Yes, and btw, you won't have any pressure building in the system without the clutch engaged and the compressor running, the compressor is what pressurizes the system.

MORAV
But is my 99 beetle one of them or do I have a defect? I am in the Pacific Northwest and outside air temperature was 66F today. Not exactly blistering heat but I want to get this to work properly.
 

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Vehicular Curmudgeon
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Yes, and btw, you won't have any pressure building in the system without the clutch engaged and the compressor running, the compressor is what pressurizes the system.

MORAV
Not quite correct. Yes, the pressure isn't "building" without the compressor running; however, the freon charge itself creates a small amount of pressure in the system at rest. The low pressure switch is designed to prevent the clutch from engaging at all if the charge is too low.
 

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I don't know if VW engineering built this in. Seems to me it may be a problem with the car running hotter than it should, but possibly not hot enough to trip the overheat warning light. Hate these cars not having proper guages. At 66° you should not be having problems like if it were 100°. Are you experiencing this same thing when starting it cold? Or does it just start doing it after the engine has come to operating temperature?

M.
 

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Not quite correct. Yes, the pressure isn't "building" without the compressor running; however, the freon charge itself creates a small amount of pressure in the system at rest. The low pressure switch is designed to prevent the clutch from engaging at all if the charge is too low.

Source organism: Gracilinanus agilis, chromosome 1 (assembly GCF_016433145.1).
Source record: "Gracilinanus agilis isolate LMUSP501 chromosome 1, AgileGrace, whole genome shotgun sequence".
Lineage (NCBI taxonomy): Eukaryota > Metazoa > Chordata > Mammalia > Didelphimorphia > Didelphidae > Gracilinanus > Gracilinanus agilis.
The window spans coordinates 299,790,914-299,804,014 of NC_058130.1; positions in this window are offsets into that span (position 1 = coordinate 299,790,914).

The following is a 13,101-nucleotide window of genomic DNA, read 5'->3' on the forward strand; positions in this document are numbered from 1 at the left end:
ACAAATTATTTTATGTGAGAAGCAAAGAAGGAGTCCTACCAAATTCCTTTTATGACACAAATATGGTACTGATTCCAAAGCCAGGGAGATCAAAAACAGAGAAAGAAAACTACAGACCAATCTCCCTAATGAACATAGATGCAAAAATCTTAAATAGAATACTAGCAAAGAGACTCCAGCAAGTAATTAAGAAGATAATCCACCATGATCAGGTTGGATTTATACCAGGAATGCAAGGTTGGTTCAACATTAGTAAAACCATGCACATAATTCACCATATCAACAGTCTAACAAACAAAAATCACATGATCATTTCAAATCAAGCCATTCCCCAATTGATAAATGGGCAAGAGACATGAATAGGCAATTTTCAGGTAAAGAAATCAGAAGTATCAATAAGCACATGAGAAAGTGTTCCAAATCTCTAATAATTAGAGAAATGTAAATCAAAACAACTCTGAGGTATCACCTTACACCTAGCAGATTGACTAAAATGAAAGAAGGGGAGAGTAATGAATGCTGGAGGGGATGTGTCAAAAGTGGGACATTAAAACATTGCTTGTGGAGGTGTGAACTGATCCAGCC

Yes, I understand the refrigerant itself is under low pressure in the system. But without the compressor running, how would any pressure build? Btw, the refrigerant is not Freon. "Freon" is a Dupont trade name for R12. Thought you might like to know that.

M.
 

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Vehicular Curmudgeon
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Yes, I understand the refrigerant itself is under low pressure in the system. But without the compressor running, how would any pressure build? Btw, the refrigerant is not Freon. "Freon" is a Dupont trade name for R12. Thought you might like to know that.

M.
Yep... I used the word "freon" like some folks use the word "kleenex". I should have specified R-134 to ensure that I wasn't confusing anyone. Thanks for clarifying that (and if you hold any financial interest in the "freon" trademark, please don't sue me, okay? :)).

And, again... I'm not arguing that the compressor must be running to "build" pressure. Sorry if I didn't make that clear. My point was simply that there is a switch present in the system that will disable the clutch if the system isn't already pressurized (charged) with... R-134.

But since the OP states that the system is fully charged, it's a moot point anyway, yes?

Cheers!
 

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Discussion Starter #12
Haven't tried it cold. The fans both come on when the ac is turned on but if the car is not running above 2000 rpms then the compressor does not kick in/shuts down.

BTW, I was an ac & refrigeration tech back in the navy days so I am thoroughly familiar with the refrigeration cycle including when there is pressure or not. This refrigeration system is mechanically functioning perfectly. I am, however, not familiar with the specific operating characteristics of the electrical controls on a 1999 VW Beetle and that is what I am asking about.
 

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Vehicular Curmudgeon
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Haven't tried it cold. The fans both come on when the ac is turned on but if the car is not running above 2000 rpms then the compressor does not kick in/shuts down.

BTW, I was an ac & refrigeration tech back in the navy days so I am thoroughly familiar with the refrigeration cycle including when there is pressure or not. This refrigeration system is mechanically functioning perfectly. I am, however, not familiar with the specific operating characteristics of the electrical controls on a 1999 VW Beetle and that is what I am asking about.
Thank you for your service. I have two stepsons in the Navy- one in Afghanistan, and another in school at Great Lakes. Sorry I wasn't able to help with your problem. Good luck with it.